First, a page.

Is it possible to use TADs to intrude both molars and anterior teeth to reduce facial height in a normal bite, either on the upper jaw or lower jaw? What is the max amount of mm teeth can be intruded before problems occur? Is it possible to predict where facial height reduction occurs in particular, i.e. the chin for example?
The reason I ask is I had an open bite corrected by lower jaw surgery. It made my face longer and I'm very unhappy about it.
You have presented a very sophisticated question. What I write here are only my opinions based on very limited information. My comments should not be viewed as any form of diagnosis, definitive or otherwise, or any form of treatment recommendation. Indeed, in the ultimate analysis all final decisions, particularly clinical ones, should only be made by qualified doctors who have had a chance to see you in person and who have had an opportunity to take and analyze proper diagnostic records.recommendation. Indeed, in the ultimate analysis all final decisions, particularly clinical ones, should only be made by qualified doctors who have had a chance to see you in person and who have had an opportunity to take and analyze proper diagnostic records.
Okay… having said that… your questions focused on tooth intrusion and facial aesthetics. You asked:
“Is it possible to use TADs to intrude both molars and anterior teeth to reduce facial height in a normal bite, either on the upper jaw or lower jaw? “
It is possible to intrude teeth, including posterior molars and anterior incisors and canines, in either jaw. By so doing one affects the bite relationship and therefore to some extent the degree of closure between the upper and lower teeth and jaws. The more important question which you asked however is to what extent this can impact the appearance of a person’s “facial height”. Because your question is very sophisticated, I need to parse this down into several segments.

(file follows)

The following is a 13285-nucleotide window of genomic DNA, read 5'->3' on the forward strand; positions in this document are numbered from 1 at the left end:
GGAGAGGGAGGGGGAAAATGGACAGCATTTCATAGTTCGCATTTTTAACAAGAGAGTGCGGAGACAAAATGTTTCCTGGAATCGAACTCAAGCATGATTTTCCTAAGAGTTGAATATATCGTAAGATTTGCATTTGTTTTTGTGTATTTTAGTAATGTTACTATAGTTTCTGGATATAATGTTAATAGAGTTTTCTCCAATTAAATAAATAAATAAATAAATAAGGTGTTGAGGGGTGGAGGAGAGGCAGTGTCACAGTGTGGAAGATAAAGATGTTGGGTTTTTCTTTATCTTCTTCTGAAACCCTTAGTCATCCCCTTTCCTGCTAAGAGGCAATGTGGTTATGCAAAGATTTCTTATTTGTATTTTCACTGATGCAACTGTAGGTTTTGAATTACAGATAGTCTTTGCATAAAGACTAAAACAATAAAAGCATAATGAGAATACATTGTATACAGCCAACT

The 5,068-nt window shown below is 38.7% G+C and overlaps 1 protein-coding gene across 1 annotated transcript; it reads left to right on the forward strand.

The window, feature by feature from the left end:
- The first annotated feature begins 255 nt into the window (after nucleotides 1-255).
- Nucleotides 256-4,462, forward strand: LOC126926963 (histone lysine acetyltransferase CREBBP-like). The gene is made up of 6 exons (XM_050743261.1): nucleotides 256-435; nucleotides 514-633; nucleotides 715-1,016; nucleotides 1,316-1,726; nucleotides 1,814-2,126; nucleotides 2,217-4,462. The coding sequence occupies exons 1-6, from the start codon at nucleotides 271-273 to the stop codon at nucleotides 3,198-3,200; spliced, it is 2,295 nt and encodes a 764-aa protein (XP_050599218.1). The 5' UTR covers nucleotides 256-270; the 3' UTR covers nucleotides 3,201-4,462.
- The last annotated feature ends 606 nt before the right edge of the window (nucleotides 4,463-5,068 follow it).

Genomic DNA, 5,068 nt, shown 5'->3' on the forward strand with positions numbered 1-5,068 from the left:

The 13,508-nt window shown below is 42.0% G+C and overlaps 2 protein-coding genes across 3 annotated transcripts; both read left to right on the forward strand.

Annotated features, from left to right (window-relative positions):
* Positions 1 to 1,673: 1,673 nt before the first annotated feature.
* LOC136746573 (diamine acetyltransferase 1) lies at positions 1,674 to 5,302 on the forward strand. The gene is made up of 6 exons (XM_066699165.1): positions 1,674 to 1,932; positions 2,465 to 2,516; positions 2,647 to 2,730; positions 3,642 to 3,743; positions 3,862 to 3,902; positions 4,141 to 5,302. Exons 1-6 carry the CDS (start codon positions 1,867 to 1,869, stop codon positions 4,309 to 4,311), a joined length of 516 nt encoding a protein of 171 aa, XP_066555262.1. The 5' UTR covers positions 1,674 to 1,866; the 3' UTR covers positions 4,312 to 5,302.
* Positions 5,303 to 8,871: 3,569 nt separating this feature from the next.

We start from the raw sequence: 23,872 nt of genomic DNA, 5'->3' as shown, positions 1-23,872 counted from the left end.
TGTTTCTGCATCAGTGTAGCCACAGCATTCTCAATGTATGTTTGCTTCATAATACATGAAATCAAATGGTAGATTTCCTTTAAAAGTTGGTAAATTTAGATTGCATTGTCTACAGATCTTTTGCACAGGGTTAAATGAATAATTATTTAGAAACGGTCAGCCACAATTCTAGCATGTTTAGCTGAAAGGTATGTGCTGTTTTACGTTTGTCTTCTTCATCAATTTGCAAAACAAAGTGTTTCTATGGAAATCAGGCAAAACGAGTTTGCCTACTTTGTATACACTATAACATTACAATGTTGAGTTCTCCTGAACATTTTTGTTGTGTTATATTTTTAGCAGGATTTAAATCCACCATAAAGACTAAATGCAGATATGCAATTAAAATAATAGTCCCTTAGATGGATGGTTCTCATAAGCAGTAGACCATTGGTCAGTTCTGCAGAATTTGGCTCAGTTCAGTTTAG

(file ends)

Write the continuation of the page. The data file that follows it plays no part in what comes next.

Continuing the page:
First let me say that we can view facial height in terms of how it appears to you as you look at yourself in the mirror. Orthodontists sometimes split this into upper and lower facial height when assessing the upper and lower jaw components. Very important however is the role of what is called “soft tissue drape” or the role of skin, fat muscle, and other soft tissue components which overlie the skeletal jaw components. It is not unusual to have radiographs ( X-rays ) reveal a strong upper vs. lower jaw skeletal discrepancy in a person, yet when you look at this person, things do not look that much at all out of proportion. This is known as soft tissue masking or camouflage. The point of all this Vic is to say that even if Tads were to significantly intrude various teeth so as to change the bite relationship, the practical observable change may be minimal.
This brings up a second point, namely how Orthodontists assess facial height in terms of actual physical appearance or based on radiographic measurements. A Cephalometric X-ray, also sometimes called a lateral Cephalometric X-ray, is a basically a radiographic image of the profile of a person’s head. I have attached an image below. Cephalometric measurements define both an anterior as well as a posterior facial height, and these measurements are used by teams of oral surgeons and orthodontists to plan surgical orthognathic procedures. In your case Vic, this is not what you are considering, but it does touch on the concept of “facial height”. Such orthognathic procedures are often done in cases of severe deviations from a normal bite or skeletal architecture. I have worked with many cleft palate patients for example.
Example of Cephalometic Radiograph see above.
You somewhat inferred that your bite is normal, so intrusion of teeth and or further significant orthognathic surgery might not be what is called for in your situation.
Again your specific question was: